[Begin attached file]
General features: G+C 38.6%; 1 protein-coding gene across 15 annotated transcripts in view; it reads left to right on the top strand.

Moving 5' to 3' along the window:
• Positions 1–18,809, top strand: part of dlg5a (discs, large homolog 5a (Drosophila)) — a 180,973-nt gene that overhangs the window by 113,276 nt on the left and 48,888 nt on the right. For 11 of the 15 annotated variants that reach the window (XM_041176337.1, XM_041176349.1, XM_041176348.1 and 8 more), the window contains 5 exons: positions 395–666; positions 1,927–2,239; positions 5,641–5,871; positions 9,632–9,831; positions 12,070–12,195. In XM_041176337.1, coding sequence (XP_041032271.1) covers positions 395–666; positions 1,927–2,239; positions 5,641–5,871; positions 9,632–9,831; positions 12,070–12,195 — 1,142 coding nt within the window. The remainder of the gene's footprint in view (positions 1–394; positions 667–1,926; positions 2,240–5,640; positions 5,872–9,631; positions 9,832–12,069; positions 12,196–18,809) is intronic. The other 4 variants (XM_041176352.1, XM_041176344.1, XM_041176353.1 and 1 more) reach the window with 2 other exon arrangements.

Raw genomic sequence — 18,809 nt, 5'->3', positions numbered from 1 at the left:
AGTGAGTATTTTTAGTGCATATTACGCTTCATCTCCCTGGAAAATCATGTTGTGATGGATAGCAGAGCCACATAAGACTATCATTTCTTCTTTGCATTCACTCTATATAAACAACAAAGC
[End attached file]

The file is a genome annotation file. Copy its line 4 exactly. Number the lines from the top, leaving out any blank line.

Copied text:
Raw genomic sequence — 18,809 nt, 5'->3', positions numbered from 1 at the left: